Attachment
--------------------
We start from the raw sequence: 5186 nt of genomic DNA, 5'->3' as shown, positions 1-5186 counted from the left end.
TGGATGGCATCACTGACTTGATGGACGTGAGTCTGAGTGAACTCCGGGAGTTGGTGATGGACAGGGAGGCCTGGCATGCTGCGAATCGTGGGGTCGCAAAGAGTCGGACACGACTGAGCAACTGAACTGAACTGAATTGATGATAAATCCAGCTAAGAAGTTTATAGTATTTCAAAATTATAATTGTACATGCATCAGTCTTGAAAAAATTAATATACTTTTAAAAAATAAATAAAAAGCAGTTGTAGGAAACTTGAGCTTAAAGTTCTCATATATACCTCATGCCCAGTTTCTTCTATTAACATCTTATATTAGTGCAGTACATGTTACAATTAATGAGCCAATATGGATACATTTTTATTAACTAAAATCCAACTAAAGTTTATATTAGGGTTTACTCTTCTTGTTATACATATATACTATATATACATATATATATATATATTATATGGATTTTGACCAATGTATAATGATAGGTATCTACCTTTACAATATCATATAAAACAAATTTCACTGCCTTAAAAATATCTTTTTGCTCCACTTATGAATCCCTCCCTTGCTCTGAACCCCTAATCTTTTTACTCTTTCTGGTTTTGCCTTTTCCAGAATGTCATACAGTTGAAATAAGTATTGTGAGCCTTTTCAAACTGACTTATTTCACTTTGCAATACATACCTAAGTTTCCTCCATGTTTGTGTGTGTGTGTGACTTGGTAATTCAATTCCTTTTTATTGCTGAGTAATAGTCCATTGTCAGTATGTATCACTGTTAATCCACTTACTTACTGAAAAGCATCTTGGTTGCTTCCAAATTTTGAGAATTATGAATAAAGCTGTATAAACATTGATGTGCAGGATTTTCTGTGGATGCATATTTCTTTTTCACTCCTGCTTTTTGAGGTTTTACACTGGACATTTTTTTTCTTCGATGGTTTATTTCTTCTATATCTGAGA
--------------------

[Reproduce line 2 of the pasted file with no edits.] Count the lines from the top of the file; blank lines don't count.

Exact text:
TGGATGGCATCACTGACTTGATGGACGTGAGTCTGAGTGAACTCCGGGAGTTGGTGATGGACAGGGAGGCCTGGCATGCTGCGAATCGTGGGGTCGCAAAGAGTCGGACACGACTGAGCAACTGAACTGAACTGAATTGATGATAAATCCAGCTAAGAAGTTTATAGTATTTCAAAATTATAATTGTACATGCATCAGTCTTGAAAAAATTAATATACTTTTAAAAAATAAATAAAAAGCAGTTGTAGGAAACTTGAGCTTAAAGTTCTCATATATACCTCATGCCCAGTTTCTTCTATTAACATCTTATATTAGTGCAGTACATGTTACAATTAATGAGCCAATATGGATACATTTTTATTAACTAAAATCCAACTAAAGTTTATATTAGGGTTTACTCTTCTTGTTATACATATATACTATATATACATATATATATATATATTATATGGATTTTGACCAATGTATAATGATAGGTATCTACCTTTACAATATCATATAAAACAAATTTCACTGCCTTAAAAATATCTTTTTGCTCCACTTATGAATCCCTCCCTTGCTCTGAACCCCTAATCTTTTTACTCTTTCTGGTTTTGCCTTTTCCAGAATGTCATACAGTTGAAATAAGTATTGTGAGCCTTTTCAAACTGACTTATTTCACTTTGCAATACATACCTAAGTTTCCTCCATGTTTGTGTGTGTGTGTGACTTGGTAATTCAATTCCTTTTTATTGCTGAGTAATAGTCCATTGTCAGTATGTATCACTGTTAATCCACTTACTTACTGAAAAGCATCTTGGTTGCTTCCAAATTTTGAGAATTATGAATAAAGCTGTATAAACATTGATGTGCAGGATTTTCTGTGGATGCATATTTCTTTTTCACTCCTGCTTTTTGAGGTTTTACACTGGACATTTTTTTTCTTCGATGGTTTATTTCTTCTATATCTGAGA